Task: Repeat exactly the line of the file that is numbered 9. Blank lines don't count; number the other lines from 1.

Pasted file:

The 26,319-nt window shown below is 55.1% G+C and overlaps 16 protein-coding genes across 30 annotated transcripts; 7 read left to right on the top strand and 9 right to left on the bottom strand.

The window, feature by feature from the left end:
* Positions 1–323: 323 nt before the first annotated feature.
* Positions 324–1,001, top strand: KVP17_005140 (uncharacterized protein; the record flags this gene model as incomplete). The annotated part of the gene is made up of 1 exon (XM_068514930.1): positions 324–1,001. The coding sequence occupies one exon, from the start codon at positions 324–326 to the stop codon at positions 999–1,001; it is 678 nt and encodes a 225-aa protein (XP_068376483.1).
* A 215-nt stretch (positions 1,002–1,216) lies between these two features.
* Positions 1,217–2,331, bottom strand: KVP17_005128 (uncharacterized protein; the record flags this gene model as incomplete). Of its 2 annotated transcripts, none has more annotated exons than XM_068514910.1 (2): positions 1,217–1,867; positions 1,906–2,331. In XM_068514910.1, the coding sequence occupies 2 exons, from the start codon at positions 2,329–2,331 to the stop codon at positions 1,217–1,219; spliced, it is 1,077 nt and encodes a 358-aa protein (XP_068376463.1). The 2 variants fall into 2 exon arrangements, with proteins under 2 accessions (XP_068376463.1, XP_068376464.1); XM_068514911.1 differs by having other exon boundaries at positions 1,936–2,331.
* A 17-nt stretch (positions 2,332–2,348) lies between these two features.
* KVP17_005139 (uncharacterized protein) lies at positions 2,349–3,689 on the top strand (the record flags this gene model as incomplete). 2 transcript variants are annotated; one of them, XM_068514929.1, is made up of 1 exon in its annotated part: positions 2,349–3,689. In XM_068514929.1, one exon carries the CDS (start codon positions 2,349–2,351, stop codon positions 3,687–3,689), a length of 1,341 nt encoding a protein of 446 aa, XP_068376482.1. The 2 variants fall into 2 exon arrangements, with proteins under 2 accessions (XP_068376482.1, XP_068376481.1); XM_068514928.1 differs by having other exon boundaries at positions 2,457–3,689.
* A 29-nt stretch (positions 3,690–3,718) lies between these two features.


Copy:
* A 29-nt stretch (positions 3,690–3,718) lies between these two features.